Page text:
The ability to recognize our reflection in the mirror, to identify ourselves, only seems to us a familiar trifle. In reality, this is the privilege of highly developed creatures, which include monkeys, dolphins, elephants and several species of birds. Even humans only acquire this ability from 15 months of age, but recently scientists have discovered it in fish as well.
Researchers from the Max Planck Institute, University of Constanta and Osaka City University selected the cleaner wrasse species as their experimental fish. They are good at distinguishing foreign things on the bodies of other fish and remove them, but can the fish do the same with itself? To do this, they put bright dots with paint in such places so that they could only be seen in the reflection in the mirror. All the fish were painted in different ways and began to be observed.
It turned out that the fish instantly notice the marks and begin to rub against stones and other objects in an attempt to get rid of them. And then they check the result in the mirror and do not confuse themselves with other individuals. Scientists replaced the paint with transparent varnish and the fish stopped cleaning themselves - this suggests that they react to changes in appearance, and not to the fact of marking. Further more, scientists put marks on the mirror or replaced it with transparent glass, placing on one side of the fish with marks, and on the other without. And in all these cases, the wrasses did not react when the paint was not on them, making no mistakes.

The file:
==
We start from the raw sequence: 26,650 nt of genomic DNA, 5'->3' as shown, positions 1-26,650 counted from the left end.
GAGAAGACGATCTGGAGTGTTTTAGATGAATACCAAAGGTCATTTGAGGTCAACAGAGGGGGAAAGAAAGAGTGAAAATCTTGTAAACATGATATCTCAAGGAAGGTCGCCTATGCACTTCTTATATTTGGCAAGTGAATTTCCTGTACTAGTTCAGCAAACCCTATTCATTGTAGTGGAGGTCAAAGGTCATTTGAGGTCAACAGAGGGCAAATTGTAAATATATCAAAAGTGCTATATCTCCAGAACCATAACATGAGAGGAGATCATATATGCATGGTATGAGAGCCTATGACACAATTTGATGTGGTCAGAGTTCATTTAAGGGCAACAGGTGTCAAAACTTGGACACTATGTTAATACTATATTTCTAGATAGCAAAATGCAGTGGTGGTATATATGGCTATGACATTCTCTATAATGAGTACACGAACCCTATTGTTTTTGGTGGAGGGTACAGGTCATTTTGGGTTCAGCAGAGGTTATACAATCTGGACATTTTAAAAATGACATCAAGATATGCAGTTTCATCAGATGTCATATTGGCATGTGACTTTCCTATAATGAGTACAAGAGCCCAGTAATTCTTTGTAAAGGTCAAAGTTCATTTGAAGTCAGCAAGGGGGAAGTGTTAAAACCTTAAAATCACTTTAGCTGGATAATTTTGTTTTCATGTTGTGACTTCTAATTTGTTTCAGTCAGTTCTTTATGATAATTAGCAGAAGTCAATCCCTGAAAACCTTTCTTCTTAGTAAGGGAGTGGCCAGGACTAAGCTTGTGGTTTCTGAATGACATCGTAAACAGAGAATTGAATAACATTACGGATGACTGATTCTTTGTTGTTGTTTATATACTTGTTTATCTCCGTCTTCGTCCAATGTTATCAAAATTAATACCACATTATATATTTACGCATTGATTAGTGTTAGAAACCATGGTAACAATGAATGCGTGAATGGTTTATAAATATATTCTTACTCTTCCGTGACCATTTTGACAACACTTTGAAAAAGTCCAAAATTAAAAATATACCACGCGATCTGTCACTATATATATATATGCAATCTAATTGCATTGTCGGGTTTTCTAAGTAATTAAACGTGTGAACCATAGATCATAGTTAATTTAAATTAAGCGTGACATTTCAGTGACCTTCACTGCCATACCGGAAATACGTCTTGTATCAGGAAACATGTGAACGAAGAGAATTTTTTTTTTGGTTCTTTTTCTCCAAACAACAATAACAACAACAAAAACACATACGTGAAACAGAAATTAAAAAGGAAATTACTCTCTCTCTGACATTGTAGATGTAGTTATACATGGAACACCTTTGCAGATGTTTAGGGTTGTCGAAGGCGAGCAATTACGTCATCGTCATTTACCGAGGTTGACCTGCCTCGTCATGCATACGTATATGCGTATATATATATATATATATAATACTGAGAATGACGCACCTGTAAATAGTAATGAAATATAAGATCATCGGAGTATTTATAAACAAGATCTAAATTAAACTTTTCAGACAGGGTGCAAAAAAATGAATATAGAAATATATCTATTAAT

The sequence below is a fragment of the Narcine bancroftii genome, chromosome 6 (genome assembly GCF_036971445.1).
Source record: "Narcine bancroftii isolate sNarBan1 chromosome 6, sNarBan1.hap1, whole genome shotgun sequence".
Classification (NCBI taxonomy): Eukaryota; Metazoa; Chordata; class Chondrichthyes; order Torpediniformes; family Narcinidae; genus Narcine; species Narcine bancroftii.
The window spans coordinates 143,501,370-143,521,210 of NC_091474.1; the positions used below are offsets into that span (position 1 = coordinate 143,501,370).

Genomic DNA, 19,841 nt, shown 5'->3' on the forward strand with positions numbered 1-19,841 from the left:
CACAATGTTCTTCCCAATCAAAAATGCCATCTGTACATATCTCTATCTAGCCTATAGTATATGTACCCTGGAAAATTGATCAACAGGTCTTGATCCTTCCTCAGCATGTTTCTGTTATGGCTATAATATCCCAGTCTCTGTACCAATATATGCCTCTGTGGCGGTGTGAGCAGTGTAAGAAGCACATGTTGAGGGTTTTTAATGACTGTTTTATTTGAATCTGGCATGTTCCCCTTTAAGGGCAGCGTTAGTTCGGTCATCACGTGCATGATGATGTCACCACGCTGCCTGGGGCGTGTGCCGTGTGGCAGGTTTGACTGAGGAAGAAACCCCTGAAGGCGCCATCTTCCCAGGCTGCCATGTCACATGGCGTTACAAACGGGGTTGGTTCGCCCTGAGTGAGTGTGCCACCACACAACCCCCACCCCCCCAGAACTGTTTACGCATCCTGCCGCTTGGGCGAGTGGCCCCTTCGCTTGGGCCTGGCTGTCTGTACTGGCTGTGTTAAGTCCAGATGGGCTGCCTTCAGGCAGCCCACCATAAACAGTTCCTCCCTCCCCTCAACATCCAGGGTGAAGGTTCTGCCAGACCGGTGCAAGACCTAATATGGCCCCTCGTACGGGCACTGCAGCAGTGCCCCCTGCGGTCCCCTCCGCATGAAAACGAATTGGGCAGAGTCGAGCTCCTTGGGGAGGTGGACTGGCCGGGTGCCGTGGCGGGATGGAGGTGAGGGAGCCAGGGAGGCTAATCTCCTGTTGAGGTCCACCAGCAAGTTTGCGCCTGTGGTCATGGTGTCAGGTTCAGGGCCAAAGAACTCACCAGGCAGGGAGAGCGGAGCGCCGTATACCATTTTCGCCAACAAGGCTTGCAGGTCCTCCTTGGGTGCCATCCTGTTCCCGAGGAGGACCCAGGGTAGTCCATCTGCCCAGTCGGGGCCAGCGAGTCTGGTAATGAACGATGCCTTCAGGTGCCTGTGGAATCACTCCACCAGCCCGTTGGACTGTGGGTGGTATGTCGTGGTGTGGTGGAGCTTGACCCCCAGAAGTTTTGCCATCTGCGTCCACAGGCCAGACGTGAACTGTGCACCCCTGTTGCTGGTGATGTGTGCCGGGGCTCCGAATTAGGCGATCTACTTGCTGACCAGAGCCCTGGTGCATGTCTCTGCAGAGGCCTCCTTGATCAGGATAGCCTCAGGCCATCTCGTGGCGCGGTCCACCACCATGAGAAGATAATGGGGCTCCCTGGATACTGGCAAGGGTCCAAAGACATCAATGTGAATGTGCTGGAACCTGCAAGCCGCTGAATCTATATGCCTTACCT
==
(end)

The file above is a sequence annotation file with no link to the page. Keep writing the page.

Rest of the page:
The conclusions of the experiment are contradictory, scientists in their mass refuse to recognize the existence of self-awareness in fish. Yes, they recognize their own reflection in the mirror, but isn't this the result of some unknown mechanisms based on naked instincts? Well, then it's even worse - the test with the mirror itself, the ability to determine the presence of self-awareness in animals in this way, is questioned.